That kind of puts a ceiling on what we can expect from education. I'd like to think that the reason some people think Obama was not born American, or that 9/11 was a secret plot by the U.S. government, is simply cultural. It's not that they don't have the facts, goes this view; it's that they lack a good education, which cultivates critical thinking. Reason, the scientific method, media literacy: it's widely believed that these tools can overcome not only propaganda and superstition, but also the inherent limitations of how we're wired. We may possess lizard brains, but we also possess several centuries' worth of methods for transcending our species' propensity for paranoia, intransigence and irrationality. Education trumps ignorance. Human history can compensate for human nature.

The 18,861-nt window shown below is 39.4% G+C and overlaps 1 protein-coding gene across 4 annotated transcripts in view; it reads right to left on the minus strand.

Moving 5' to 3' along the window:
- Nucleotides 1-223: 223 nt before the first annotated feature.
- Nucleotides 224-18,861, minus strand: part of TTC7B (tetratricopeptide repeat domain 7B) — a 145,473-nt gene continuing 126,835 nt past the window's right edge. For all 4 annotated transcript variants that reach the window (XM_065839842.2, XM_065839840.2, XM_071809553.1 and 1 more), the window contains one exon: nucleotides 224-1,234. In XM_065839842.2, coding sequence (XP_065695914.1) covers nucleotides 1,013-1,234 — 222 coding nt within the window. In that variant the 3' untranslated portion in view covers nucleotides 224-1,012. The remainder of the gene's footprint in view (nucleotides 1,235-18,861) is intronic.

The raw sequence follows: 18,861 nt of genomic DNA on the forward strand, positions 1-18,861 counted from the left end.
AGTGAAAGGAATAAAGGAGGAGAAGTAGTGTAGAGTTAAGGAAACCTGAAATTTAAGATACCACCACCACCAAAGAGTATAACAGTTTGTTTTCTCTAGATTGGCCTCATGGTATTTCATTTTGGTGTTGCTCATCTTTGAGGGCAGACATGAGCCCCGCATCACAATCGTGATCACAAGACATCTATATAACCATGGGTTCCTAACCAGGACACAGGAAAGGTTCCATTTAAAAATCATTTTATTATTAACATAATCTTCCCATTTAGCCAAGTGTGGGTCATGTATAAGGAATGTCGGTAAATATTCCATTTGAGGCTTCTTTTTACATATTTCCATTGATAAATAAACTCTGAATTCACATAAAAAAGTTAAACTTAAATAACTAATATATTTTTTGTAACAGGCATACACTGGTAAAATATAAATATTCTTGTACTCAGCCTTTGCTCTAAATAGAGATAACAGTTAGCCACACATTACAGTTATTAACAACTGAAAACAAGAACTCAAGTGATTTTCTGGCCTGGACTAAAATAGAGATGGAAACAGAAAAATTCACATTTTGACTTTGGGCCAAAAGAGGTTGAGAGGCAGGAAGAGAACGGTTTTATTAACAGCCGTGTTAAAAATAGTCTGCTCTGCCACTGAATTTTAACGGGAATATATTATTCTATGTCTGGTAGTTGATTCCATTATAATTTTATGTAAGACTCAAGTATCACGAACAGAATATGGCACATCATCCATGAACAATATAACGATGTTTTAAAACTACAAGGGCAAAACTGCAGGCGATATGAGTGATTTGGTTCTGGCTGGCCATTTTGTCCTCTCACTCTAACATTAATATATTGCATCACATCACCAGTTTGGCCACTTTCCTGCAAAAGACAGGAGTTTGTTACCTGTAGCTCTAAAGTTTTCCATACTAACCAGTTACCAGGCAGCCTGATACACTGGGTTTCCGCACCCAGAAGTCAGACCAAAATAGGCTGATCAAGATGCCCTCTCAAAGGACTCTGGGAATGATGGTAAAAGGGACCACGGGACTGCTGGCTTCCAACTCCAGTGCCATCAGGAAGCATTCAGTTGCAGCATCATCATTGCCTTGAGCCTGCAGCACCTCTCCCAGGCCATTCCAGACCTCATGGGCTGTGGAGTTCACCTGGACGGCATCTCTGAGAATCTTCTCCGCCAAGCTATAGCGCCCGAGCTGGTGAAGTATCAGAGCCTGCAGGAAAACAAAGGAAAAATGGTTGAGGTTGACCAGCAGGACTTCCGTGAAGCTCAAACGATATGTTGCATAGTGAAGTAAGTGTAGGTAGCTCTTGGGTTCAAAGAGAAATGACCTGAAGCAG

Plato, of course, said it couldn't work. Even the brightest among us are run by the same limbic system that ran us when we roamed the savannahs. Even the best-educated citizens sometimes can't help being bedazzled by illusion, seduced by spectacle and misled by morons. Our public education system may be failing us, but even in the most splendid of educational circumstances, schooling can't prevent smart people from occasionally being totally wrong about the facts.
That, plus the timidity of modern journalism, together with the inequities baked into our democratic institutions, are all worth remembering the next time someone says that Divine Providence is guiding America's destiny. If that's true, it's a pretty perverse God at the helm.
This is my column from The Jewish Journal of Greater Los Angeles. You can read more of my columns here, and e-mail me there if you'd like.